In a tradition going back generations, service members receive challenge coins over the course of their careers and, someday, maybe after they’ve taken their uniform off for the last time, proudly display them on a shelf or shadowbox at home. 

They’re mementos of past accomplishments and good memories; landing an awesome challenge coin from someone you respect is not something you easily forget. It’s even better when the coin is unique or, in the case of a recent Signal Basic Officer Leader Course (SBOLC) coin design, hilarious. 

“The perfect challenge coin doesn’t exi……..” the post on US Army W.T.F. Moment’s Facebook page was accompanied by an image of a challenge coin designed to look exactly like a military identification card, officially called a common access card (CAC). The post has nearly 3,000 likes and almost 6,000 shares within the first two weeks since it was posted — the creator of the coin didn’t expect his idea to gain so much traction. 

“I’ve seen a lot of people going out to buy these coins or requesting them, but they say ‘SBOLC’ on the coin,” said 2nd Lt. Michael Moser. “It’s interesting to me why somebody would want a Signal Basic Officer Leader Course coin at the end of the day, but I think it is so unique — or something that’s never been done. It still hasn’t hit me how it’s become this crazy request. I didn’t expect it to go viral by any means.”

There’s a lot of military symbology that only an experienced soldier could come up with, so how did a new second lieutenant come up with such a clever challenge coin? 

Moser spent a decade in the Army, reaching the rank of first sergeant before going through Officer Candidate School and earning his commission. He was previously assigned to the 82nd Airborne Division and the 2nd Infantry Division but is now assigned to a cyber protection brigade. When he attended SBOLC, Moser wanted to design an awesome challenge coin to celebrate the class.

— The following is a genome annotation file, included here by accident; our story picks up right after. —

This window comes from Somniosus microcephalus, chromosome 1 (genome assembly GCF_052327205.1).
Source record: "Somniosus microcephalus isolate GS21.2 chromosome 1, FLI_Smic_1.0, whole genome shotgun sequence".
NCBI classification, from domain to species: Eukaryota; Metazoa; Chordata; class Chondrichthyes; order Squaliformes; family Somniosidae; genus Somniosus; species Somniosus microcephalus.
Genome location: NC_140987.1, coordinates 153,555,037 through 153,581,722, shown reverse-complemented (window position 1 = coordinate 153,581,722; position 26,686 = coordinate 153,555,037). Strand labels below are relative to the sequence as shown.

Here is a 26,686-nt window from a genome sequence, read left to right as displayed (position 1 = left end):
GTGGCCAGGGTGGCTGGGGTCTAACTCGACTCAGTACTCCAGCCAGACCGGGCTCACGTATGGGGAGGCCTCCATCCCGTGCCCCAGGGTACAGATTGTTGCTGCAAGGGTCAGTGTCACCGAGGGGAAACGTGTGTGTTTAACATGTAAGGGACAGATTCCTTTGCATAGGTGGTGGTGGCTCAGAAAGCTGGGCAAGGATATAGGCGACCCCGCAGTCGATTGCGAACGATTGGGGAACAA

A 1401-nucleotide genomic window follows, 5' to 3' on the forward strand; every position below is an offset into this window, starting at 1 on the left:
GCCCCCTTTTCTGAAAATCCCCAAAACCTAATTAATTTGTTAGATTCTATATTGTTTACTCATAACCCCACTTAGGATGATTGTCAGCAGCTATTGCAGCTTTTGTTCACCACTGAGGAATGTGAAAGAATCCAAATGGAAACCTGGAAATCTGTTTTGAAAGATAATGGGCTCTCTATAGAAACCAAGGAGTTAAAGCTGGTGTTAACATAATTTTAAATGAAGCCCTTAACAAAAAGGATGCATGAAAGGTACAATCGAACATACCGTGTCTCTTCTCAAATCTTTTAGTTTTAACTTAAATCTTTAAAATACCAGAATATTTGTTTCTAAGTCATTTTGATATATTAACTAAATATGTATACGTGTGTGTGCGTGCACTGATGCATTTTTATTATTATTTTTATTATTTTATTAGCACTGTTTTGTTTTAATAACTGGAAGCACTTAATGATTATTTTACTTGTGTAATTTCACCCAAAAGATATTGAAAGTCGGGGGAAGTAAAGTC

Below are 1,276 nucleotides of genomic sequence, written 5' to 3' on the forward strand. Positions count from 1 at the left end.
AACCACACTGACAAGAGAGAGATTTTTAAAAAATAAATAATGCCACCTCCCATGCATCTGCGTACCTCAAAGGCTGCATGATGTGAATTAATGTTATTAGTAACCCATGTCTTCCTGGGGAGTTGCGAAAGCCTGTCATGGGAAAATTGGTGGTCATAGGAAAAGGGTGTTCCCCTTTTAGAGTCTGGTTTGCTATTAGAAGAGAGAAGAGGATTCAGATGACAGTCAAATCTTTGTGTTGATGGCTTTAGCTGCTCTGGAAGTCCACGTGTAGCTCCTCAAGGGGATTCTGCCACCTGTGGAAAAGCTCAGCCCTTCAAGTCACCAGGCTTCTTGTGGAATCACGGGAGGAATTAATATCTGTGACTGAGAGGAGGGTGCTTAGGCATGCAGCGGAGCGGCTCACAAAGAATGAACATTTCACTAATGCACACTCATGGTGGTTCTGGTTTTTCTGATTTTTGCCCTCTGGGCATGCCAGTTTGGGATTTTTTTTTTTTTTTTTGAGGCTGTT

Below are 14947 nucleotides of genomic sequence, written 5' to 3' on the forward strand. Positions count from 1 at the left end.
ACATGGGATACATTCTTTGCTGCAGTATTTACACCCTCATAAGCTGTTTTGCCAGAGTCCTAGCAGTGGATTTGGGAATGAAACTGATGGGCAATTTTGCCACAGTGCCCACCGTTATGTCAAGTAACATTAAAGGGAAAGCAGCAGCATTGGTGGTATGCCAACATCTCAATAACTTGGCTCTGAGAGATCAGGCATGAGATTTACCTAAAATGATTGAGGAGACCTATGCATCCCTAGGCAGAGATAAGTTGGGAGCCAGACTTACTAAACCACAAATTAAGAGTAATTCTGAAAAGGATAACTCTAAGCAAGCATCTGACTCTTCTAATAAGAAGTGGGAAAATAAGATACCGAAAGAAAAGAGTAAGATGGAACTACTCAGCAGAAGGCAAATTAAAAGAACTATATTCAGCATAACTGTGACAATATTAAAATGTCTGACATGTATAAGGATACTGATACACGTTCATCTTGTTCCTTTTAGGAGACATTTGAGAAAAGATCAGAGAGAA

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A US Army W.T.F. Moment’s administrator said the photos on the post were temporarily taken down by Facebook because the challenge coin was “flagged as an actual government ID.” Although the coin does resemble a genuine military ID, anyone who has had to suffer through mandatory annual cyber awareness training would know it’s a fake. And of course, CAC cards aren’t made of metal. 

Moser broke down the coin’s many easter eggs, starting with a headshot of Jeff, the goatee and blue vest-wearing computer-generated character that many who have served in the Army will recognize. Jeff was picked for one of Moser’s two designs because the computer-imagined avatar was always present to tell guys like Moser how they were doing during the online course until it was taken out of circulation in 2019. 

“Jeff was always there to tell you whether you did a good or bad job, which kind of represented the epitome of a signal officer,” Moser said. “If you don’t complete your cyber awareness training, you don’t get Internet access or [Non-Secure Internet Protocol Router] access. And that guy always told you whether you did right or wrong.”

The rest of the coin includes details from Moser’s SBOLC class. June 2023 is when his class started, and Oct. 4, 2023 is when the class of 74 graduated. No one in the class had an idea for what to point the QR code on the coin at, so Moser did what any sensible soldier would: he set it up so anyone scanning it would get ‘Rick Rolled’ via a YouTube video of Rick Astley’s 1987 song, “Never Gonna Give You Up.”  

The rank and pay grade are meant to mirror the recently graduated officers, and the back is adorned with the motto, “No comms, no bombs.” If you don’t establish proper comms before a mission, you won’t have air support to get you out of hairy situations. Their SBOLC class number and the OCS and ROTC identifiers tip a hat to the classmates’ origin. 

Approximately 600 requests and orders have come in since the coin first surfaced online. Although there is plenty of comedic value in the challenge coin, Moser says there is a deeper purpose. At a time when the Army is struggling to meet its recruiting goals, and suicide is a prevalent issue in the community, Moser says this is one way to combat those issues. 

“I think all of us in the Army are dead set on being a certain way: being disciplined and rigid,” Moser said. “But I think in today’s Army, we have to have a little fun and be open. And if you’re a ‘fun leader,’ soldiers are more inclined to approach you and talk to you about problems.”

Moser, who is on paternity leave taking care of his firstborn daughter, believes the way to address these widespread issues is to show they are all human. 

“We have a big epidemic in the military as a whole with suicide and things of that nature. I think it kind of gets overlooked because soldiers don’t want to talk, because leaders are too rigid about things,” Moser said. “I think having fun and still promoting esprit de corps across the ranks with something as simple as a challenge coin.”

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